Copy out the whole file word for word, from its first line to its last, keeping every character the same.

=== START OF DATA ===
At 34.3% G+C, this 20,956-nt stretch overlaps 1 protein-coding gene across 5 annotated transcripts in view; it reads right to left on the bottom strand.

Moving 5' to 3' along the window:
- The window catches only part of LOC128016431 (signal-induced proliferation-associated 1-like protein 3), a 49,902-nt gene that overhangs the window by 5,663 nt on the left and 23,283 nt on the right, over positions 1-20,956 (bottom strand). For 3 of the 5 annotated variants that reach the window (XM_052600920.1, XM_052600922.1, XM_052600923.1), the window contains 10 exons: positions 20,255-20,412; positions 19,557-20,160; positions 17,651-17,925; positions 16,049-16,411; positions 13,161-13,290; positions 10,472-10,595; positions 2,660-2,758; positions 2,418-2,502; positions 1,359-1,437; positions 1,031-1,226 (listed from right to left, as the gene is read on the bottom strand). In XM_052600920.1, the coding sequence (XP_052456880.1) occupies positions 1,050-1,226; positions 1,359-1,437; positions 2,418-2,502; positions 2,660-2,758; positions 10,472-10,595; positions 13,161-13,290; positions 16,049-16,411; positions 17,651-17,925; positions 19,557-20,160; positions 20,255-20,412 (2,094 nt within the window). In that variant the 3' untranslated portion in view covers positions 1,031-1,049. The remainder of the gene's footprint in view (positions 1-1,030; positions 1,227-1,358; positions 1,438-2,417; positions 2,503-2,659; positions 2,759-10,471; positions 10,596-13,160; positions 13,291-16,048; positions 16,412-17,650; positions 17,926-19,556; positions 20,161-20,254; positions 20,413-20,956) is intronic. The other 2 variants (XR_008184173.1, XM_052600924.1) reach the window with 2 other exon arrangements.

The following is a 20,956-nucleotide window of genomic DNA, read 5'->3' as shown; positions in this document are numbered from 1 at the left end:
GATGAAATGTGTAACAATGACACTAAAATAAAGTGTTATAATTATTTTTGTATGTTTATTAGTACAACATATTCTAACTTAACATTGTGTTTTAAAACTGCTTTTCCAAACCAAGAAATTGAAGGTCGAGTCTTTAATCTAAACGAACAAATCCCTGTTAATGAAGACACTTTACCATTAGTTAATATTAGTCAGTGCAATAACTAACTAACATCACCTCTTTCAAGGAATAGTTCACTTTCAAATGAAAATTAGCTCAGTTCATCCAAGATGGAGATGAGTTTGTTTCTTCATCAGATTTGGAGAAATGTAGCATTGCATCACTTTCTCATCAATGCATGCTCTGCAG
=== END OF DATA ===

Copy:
At 34.3% G+C, this 20,956-nt stretch overlaps 1 protein-coding gene across 5 annotated transcripts in view; it reads right to left on the bottom strand.

Moving 5' to 3' along the window:
- The window catches only part of LOC128016431 (signal-induced proliferation-associated 1-like protein 3), a 49,902-nt gene that overhangs the window by 5,663 nt on the left and 23,283 nt on the right, over positions 1-20,956 (bottom strand). For 3 of the 5 annotated variants that reach the window (XM_052600920.1, XM_052600922.1, XM_052600923.1), the window contains 10 exons: positions 20,255-20,412; positions 19,557-20,160; positions 17,651-17,925; positions 16,049-16,411; positions 13,161-13,290; positions 10,472-10,595; positions 2,660-2,758; positions 2,418-2,502; positions 1,359-1,437; positions 1,031-1,226 (listed from right to left, as the gene is read on the bottom strand). In XM_052600920.1, the coding sequence (XP_052456880.1) occupies positions 1,050-1,226; positions 1,359-1,437; positions 2,418-2,502; positions 2,660-2,758; positions 10,472-10,595; positions 13,161-13,290; positions 16,049-16,411; positions 17,651-17,925; positions 19,557-20,160; positions 20,255-20,412 (2,094 nt within the window). In that variant the 3' untranslated portion in view covers positions 1,031-1,049. The remainder of the gene's footprint in view (positions 1-1,030; positions 1,227-1,358; positions 1,438-2,417; positions 2,503-2,659; positions 2,759-10,471; positions 10,596-13,160; positions 13,291-16,048; positions 16,412-17,650; positions 17,926-19,556; positions 20,161-20,254; positions 20,413-20,956) is intronic. The other 2 variants (XR_008184173.1, XM_052600924.1) reach the window with 2 other exon arrangements.

The following is a 20,956-nucleotide window of genomic DNA, read 5'->3' as shown; positions in this document are numbered from 1 at the left end:
GATGAAATGTGTAACAATGACACTAAAATAAAGTGTTATAATTATTTTTGTATGTTTATTAGTACAACATATTCTAACTTAACATTGTGTTTTAAAACTGCTTTTCCAAACCAAGAAATTGAAGGTCGAGTCTTTAATCTAAACGAACAAATCCCTGTTAATGAAGACACTTTACCATTAGTTAATATTAGTCAGTGCAATAACTAACTAACATCACCTCTTTCAAGGAATAGTTCACTTTCAAATGAAAATTAGCTCAGTTCATCCAAGATGGAGATGAGTTTGTTTCTTCATCAGATTTGGAGAAATGTAGCATTGCATCACTTTCTCATCAATGCATGCTCTGCAG